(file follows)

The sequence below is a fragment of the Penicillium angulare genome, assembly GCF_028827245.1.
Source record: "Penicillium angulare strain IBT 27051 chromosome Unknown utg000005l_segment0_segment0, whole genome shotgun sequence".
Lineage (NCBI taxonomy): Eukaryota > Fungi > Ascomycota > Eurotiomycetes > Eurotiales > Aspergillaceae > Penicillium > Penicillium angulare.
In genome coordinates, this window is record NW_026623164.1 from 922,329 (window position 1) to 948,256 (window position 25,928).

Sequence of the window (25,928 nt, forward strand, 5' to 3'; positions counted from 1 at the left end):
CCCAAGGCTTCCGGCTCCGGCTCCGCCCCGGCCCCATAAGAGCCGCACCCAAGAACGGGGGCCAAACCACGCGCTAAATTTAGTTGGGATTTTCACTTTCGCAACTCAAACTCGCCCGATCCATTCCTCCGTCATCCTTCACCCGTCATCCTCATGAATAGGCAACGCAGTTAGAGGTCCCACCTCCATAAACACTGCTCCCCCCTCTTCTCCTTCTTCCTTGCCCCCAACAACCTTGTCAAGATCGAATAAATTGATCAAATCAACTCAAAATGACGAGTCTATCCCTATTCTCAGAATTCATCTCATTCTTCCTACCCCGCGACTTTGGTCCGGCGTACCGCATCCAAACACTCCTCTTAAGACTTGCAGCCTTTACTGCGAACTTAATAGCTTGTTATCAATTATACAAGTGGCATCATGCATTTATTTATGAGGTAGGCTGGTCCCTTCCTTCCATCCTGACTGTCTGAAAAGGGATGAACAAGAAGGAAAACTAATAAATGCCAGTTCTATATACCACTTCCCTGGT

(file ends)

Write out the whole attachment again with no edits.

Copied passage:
The sequence below is a fragment of the Penicillium angulare genome, assembly GCF_028827245.1.
Source record: "Penicillium angulare strain IBT 27051 chromosome Unknown utg000005l_segment0_segment0, whole genome shotgun sequence".
Lineage (NCBI taxonomy): Eukaryota > Fungi > Ascomycota > Eurotiomycetes > Eurotiales > Aspergillaceae > Penicillium > Penicillium angulare.
In genome coordinates, this window is record NW_026623164.1 from 922,329 (window position 1) to 948,256 (window position 25,928).

Sequence of the window (25,928 nt, forward strand, 5' to 3'; positions counted from 1 at the left end):
CCCAAGGCTTCCGGCTCCGGCTCCGCCCCGGCCCCATAAGAGCCGCACCCAAGAACGGGGGCCAAACCACGCGCTAAATTTAGTTGGGATTTTCACTTTCGCAACTCAAACTCGCCCGATCCATTCCTCCGTCATCCTTCACCCGTCATCCTCATGAATAGGCAACGCAGTTAGAGGTCCCACCTCCATAAACACTGCTCCCCCCTCTTCTCCTTCTTCCTTGCCCCCAACAACCTTGTCAAGATCGAATAAATTGATCAAATCAACTCAAAATGACGAGTCTATCCCTATTCTCAGAATTCATCTCATTCTTCCTACCCCGCGACTTTGGTCCGGCGTACCGCATCCAAACACTCCTCTTAAGACTTGCAGCCTTTACTGCGAACTTAATAGCTTGTTATCAATTATACAAGTGGCATCATGCATTTATTTATGAGGTAGGCTGGTCCCTTCCTTCCATCCTGACTGTCTGAAAAGGGATGAACAAGAAGGAAAACTAATAAATGCCAGTTCTATATACCACTTCCCTGGT